- Micex Index rising the most among biggest emerging markets
- Russian equities remain the cheapest in developing nations
Equity investors who have shunned Russia as tumbling oil prices and international sanctions drove wild price swings may have a good reason to take a fresh look at the cheapest stocks in developing nations.
On a risk-adjusted basis, Russian equities have risen the most this year among the top 10 markets represented in MSCI Inc.’s developing-nation stock gauge, data compiled by Bloomberg show. That performance, measured by how much of a return investors made relative to the risk they took, comes as the Micex Index trades at 5.2 times the projected earnings of its members, the lowest multiple among emerging-markets benchmarks.
Developing-nation stocks have rallied 15 percent from this year’s low, driven in part by a rebound in crude prices from the lowest levels since 2003. The impact on Russia, where oil is the biggest export and accounts for a substantial part of the government budget, has been particularly strong as its benchmark index rallied to the highest since 2008.
“Russia is the market to play the rebound in emerging-market equities, because Russia is speculatively one of the most beaten markets,” David Hauner, an analyst at Bank of America Corp. who turned bullish on the country’s stocks in December, said by phone from London. “We have been witnessing extremely bearish positioning in emerging-market equities, and we may now be witnessing a bear market rally.”
On a total-return basis, the Micex Index has risen 6.6 percent in 2016, behind Brazil’s 13 percent gain and a 7.6 percent advance in Turkey’s benchmark gauge. Russia’s benchmark gauge added 0.8 percent by 10:20 a.m. in London, extending this year’s gain to 7.5 percent.
Russia’s risk-adjusted return, determined by dividing the total return by the degree of daily price variations, presents another picture. The 0.2 percent gain is the best among the 10 heaviest-weighted markets in the MSCI Emerging Markets Index. Mexico ranked second by that measure, with a 0.1 percent advance. Taiwan’s benchmark gained less than 0.1 percent, while gauges in Brazil, India and China declined.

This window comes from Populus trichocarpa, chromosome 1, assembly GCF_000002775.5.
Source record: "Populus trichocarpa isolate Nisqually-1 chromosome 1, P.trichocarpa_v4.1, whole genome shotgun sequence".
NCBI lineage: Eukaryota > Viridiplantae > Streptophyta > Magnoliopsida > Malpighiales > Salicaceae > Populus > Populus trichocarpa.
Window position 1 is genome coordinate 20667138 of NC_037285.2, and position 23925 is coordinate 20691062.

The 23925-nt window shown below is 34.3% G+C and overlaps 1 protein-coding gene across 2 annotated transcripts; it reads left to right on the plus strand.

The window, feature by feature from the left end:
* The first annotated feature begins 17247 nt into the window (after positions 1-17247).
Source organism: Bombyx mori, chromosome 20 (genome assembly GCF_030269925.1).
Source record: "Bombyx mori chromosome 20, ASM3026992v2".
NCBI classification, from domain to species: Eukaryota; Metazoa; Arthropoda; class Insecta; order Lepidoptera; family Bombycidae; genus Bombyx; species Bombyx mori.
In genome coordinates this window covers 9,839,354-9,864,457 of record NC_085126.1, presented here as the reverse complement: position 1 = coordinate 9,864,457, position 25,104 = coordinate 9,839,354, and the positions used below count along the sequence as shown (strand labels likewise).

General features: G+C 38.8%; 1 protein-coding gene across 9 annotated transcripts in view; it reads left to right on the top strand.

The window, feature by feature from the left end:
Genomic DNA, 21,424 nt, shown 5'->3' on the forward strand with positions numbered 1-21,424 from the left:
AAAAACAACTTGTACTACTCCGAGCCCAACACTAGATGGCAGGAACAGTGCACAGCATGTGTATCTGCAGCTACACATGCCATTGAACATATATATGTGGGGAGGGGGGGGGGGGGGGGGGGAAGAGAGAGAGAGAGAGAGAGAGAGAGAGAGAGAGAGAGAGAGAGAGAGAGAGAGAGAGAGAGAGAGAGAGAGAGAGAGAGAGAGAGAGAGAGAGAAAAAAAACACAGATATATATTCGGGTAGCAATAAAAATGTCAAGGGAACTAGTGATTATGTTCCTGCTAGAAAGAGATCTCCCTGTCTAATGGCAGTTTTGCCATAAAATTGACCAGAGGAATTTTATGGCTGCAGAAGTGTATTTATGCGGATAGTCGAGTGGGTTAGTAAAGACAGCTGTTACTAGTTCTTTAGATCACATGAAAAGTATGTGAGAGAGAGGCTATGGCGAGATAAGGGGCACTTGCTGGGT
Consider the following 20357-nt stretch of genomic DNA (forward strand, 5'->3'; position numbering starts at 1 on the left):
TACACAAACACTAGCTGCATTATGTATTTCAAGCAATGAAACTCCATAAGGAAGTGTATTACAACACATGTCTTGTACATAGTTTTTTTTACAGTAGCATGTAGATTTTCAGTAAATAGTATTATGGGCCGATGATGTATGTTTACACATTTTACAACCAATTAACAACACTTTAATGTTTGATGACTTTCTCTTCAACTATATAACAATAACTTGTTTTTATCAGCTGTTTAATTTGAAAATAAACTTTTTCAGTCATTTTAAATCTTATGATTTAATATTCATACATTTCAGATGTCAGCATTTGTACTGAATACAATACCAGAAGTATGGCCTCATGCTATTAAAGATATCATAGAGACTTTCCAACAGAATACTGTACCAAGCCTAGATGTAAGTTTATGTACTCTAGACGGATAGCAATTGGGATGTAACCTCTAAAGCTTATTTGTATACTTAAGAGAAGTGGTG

Stabilizing oil prices and optimism that China will increase stimulus to spur growth have helped revive demand for emerging-market assets. Those factors prompted Bank of America to shift its call to on developing equities to “constructive” from “cautious” at the end of last month, joining a growing list of banks and investors turning more bullish.
“The Russian market is highly volatile, but I am totally OK with volatility as long as the long-term trajectory is right,” Brian Jacobsen, a chief portfolio strategist at Wells Fargo Funds, which oversees $242 billion, said from Menomonee Falls, Wisconsin last week. “Right now, it seems that the trajectory is right.”
Jacobsen, who in November had been considering moving back into Russian stocks, adopted a “slight overweight” position in the middle of December amid signs that equity prices had bottomed out. Since Bank of America turned bullish on Russia in early December, the MSCI Russia Index has risen about 3 percent, compared with a 2.1 percent decline in the MSCI Emerging Markets Index.
Historical 30-day volatility on the Micex, a measure of price swings during the period, has declined to 19 percent after touching an 11-month high of 29 percent in late January, data compiled by Bloomberg show.
International investors began their retreat in 2014 as volatility in Russia’s stock market spiked after President Vladimir Putin’s annexation of Crimea prompted the U.S. and the European Union to impose sanctions. Tension between the former Cold War adversaries escalated late last year as Turkey, a NATO member, shot down a Russian warplane in Syria near its border.
A diplomatic effort led by the U.S., which has backed rebel groups, and Russia, the chief ally of Syrian President Bashar al-Assad, led to a cease-fire in February, boosting bets that the U.S. and the EU will soften its stance on the financing restrictions, export bans and other measures that have pushed the country into a second year of recession.
“It appears that Russia is playing a little more nicely with the West in relation to Syria, and as a result, we might see sanctions being eased this year," Jacobsen said.